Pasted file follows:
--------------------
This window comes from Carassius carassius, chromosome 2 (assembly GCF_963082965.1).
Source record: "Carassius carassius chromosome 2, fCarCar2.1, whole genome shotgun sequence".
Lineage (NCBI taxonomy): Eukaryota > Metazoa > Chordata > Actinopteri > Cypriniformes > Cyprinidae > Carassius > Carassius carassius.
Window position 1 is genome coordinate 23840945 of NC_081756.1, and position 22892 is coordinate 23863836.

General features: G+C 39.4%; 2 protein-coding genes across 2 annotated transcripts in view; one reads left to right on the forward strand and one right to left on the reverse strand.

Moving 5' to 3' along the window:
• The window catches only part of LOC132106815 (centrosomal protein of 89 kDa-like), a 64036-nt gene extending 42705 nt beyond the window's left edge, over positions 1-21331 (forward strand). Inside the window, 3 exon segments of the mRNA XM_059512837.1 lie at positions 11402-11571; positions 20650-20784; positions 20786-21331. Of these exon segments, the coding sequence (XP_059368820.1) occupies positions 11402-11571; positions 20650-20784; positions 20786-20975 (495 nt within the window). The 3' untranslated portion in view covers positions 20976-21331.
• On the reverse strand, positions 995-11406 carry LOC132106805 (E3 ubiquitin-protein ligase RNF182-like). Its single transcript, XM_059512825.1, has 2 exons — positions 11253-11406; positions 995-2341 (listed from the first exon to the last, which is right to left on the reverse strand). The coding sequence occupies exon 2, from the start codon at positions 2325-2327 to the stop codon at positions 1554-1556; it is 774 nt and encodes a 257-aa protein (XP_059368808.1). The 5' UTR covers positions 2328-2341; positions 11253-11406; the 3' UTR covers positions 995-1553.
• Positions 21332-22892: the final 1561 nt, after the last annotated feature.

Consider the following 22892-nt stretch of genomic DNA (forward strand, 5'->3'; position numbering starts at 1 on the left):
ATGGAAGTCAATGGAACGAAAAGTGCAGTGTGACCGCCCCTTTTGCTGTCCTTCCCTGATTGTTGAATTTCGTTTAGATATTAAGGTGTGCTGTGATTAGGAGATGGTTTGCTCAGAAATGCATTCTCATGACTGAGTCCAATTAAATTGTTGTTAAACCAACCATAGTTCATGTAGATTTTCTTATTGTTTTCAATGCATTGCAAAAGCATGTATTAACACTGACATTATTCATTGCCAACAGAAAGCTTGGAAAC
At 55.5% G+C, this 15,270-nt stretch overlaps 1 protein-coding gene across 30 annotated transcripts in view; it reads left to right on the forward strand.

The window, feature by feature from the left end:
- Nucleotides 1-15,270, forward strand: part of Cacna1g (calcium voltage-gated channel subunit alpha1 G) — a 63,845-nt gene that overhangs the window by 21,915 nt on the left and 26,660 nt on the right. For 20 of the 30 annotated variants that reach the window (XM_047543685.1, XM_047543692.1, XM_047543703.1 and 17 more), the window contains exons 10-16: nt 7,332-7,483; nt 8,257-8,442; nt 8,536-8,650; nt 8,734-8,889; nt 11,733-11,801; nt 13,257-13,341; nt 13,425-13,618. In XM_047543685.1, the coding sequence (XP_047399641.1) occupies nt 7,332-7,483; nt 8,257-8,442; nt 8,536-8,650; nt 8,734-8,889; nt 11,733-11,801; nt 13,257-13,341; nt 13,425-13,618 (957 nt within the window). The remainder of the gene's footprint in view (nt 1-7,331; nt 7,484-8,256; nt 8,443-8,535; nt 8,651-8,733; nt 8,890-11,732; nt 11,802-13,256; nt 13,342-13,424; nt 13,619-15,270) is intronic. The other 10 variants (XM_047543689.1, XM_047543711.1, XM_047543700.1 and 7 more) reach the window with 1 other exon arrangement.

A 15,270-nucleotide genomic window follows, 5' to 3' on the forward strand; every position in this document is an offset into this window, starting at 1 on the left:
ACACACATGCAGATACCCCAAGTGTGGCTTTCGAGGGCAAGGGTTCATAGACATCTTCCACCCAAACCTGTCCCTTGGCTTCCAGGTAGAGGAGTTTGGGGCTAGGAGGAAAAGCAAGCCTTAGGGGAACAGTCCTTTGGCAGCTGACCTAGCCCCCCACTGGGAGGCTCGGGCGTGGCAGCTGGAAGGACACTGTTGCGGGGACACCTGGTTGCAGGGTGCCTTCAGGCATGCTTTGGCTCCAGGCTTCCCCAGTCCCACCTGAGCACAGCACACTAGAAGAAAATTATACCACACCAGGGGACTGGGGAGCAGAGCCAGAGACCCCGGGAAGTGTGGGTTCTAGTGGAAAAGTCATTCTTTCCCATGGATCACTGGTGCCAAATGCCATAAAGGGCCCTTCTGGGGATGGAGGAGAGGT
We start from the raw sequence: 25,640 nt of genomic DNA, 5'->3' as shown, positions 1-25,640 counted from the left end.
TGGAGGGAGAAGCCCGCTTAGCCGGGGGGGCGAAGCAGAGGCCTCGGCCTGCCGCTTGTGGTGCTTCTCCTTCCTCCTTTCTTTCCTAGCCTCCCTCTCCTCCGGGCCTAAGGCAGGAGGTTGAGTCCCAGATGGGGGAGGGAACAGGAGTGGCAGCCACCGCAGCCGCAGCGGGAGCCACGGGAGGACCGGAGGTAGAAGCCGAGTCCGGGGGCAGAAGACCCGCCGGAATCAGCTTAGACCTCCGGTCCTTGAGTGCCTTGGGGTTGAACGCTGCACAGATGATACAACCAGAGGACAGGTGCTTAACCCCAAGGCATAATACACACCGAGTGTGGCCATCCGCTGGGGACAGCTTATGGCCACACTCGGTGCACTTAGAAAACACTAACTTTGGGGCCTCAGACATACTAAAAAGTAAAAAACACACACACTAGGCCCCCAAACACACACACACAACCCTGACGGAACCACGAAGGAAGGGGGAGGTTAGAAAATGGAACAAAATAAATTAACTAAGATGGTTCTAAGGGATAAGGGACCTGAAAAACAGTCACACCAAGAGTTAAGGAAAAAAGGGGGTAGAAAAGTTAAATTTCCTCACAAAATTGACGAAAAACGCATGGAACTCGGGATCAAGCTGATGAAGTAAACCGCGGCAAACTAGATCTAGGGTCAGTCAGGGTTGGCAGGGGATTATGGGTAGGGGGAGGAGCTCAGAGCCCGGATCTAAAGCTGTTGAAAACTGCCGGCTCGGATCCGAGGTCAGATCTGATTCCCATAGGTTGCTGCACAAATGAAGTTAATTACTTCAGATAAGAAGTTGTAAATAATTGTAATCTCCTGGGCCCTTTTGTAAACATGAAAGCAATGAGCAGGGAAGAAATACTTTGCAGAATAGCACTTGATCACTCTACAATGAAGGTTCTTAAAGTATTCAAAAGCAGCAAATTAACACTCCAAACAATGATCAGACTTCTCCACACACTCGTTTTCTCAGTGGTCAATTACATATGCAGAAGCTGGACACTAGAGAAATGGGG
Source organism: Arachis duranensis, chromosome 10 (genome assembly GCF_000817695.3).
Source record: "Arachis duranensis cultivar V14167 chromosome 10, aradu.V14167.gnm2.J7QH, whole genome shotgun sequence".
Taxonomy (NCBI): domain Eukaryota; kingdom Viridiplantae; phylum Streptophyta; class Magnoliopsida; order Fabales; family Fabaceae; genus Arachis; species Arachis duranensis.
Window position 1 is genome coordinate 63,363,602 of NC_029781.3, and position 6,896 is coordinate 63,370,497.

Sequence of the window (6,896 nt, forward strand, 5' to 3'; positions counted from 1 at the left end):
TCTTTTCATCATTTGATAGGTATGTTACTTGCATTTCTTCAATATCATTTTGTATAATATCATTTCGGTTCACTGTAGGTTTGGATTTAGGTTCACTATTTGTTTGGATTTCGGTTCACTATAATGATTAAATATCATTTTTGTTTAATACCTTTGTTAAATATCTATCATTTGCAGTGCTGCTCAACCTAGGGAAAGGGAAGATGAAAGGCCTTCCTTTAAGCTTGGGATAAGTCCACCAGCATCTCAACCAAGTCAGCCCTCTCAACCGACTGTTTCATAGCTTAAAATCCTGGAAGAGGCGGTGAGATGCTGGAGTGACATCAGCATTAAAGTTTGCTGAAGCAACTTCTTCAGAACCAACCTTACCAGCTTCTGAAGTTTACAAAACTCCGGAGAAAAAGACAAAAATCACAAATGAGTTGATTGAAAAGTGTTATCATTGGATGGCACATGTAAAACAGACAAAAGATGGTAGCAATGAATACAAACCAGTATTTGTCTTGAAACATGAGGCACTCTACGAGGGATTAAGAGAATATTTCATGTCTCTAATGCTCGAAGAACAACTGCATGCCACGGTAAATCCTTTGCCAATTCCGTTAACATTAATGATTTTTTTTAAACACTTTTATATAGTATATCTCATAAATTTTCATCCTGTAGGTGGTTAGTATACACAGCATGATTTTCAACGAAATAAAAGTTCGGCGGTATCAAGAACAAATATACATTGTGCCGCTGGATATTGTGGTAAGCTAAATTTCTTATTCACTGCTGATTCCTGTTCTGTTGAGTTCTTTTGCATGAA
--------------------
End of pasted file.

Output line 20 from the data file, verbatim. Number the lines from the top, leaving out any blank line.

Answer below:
Source record: "Arachis duranensis cultivar V14167 chromosome 10, aradu.V14167.gnm2.J7QH, whole genome shotgun sequence".